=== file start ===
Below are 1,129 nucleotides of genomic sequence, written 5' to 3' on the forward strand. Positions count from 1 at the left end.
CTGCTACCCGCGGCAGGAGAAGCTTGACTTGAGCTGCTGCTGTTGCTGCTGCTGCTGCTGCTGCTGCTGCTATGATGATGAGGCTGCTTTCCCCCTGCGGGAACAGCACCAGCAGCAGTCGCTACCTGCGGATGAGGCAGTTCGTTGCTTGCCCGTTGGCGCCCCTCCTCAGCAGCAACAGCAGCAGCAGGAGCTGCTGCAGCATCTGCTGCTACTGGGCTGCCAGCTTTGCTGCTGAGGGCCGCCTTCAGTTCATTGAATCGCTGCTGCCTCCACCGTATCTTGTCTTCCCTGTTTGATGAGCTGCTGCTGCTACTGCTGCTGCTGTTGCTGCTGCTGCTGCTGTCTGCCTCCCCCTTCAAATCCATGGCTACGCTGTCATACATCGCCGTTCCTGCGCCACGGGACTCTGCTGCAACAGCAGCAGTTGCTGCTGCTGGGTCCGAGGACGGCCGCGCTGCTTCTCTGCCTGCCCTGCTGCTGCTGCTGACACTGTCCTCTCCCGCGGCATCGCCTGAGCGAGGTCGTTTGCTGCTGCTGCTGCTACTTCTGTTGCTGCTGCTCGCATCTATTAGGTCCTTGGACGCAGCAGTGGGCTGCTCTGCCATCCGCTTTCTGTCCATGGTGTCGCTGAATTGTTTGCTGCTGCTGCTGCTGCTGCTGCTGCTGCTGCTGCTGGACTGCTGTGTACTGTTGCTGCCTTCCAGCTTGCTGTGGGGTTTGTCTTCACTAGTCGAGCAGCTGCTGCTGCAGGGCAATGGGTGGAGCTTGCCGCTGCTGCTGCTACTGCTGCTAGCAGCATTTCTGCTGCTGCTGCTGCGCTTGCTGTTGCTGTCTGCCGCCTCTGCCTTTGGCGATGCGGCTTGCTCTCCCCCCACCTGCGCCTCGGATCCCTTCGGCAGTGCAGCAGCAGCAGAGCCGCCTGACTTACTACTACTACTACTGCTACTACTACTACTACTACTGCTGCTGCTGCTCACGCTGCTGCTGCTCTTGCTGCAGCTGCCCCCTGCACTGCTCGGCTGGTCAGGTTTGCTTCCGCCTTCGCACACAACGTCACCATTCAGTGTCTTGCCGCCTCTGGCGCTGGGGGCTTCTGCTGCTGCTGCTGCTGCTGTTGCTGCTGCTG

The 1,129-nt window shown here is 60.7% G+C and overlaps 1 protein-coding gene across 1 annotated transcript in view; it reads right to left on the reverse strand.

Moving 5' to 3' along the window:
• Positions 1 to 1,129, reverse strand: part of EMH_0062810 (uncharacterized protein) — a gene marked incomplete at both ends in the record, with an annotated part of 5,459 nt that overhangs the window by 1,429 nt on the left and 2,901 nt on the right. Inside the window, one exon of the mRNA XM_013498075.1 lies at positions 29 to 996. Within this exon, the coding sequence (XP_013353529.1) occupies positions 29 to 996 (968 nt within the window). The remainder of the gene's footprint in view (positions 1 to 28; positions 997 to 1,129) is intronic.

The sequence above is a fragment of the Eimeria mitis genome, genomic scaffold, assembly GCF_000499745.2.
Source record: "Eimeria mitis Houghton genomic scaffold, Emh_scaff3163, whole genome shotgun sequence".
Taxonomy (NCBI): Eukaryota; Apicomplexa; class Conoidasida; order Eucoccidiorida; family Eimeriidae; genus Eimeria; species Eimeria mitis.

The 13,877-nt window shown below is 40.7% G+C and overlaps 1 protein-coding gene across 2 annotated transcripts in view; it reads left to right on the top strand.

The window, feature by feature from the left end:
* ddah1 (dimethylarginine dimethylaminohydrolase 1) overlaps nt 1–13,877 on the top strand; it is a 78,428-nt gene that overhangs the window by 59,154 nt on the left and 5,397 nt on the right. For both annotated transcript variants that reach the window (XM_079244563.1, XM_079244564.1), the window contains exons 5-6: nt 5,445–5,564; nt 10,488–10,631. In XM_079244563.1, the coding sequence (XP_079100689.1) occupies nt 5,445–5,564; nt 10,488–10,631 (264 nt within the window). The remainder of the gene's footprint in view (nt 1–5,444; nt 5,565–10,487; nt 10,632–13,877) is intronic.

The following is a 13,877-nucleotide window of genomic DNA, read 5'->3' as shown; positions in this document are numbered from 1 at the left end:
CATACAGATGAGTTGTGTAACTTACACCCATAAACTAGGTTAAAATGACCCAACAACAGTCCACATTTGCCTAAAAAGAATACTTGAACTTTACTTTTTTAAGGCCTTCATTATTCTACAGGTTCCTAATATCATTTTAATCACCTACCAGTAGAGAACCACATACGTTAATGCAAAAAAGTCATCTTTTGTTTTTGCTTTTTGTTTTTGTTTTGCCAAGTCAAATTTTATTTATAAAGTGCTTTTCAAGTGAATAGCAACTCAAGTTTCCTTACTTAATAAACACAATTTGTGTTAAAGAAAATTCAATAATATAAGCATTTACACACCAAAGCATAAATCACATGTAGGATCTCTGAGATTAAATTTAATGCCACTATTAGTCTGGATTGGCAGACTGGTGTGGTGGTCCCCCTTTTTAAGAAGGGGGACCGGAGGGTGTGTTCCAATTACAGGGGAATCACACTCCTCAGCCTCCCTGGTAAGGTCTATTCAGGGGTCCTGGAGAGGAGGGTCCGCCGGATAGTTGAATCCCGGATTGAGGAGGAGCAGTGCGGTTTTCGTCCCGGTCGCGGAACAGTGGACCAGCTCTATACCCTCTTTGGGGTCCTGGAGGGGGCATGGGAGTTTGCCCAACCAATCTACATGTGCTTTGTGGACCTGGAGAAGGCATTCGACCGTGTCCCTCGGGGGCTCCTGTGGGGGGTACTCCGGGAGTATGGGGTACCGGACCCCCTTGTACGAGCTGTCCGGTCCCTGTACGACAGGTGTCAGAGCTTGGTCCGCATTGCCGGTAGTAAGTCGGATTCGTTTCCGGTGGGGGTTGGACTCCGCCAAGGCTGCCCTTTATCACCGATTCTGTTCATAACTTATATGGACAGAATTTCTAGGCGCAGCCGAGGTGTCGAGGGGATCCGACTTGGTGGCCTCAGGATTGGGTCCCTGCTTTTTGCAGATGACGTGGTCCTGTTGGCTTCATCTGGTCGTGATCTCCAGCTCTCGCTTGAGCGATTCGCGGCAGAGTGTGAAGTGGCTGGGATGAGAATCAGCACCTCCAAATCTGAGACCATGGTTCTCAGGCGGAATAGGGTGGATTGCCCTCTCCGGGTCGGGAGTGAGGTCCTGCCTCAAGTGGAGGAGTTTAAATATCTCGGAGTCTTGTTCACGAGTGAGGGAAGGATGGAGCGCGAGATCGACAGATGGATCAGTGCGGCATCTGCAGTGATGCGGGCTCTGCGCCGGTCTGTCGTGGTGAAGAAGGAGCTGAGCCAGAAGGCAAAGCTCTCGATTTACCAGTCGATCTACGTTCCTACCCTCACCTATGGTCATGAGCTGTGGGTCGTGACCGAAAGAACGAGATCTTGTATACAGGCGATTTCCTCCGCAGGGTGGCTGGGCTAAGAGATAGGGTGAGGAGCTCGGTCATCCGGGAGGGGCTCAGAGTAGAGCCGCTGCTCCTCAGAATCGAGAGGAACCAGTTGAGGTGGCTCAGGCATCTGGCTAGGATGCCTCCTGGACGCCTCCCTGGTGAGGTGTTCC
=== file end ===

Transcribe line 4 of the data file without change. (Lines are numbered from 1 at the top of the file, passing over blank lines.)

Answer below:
Moving 5' to 3' along the window: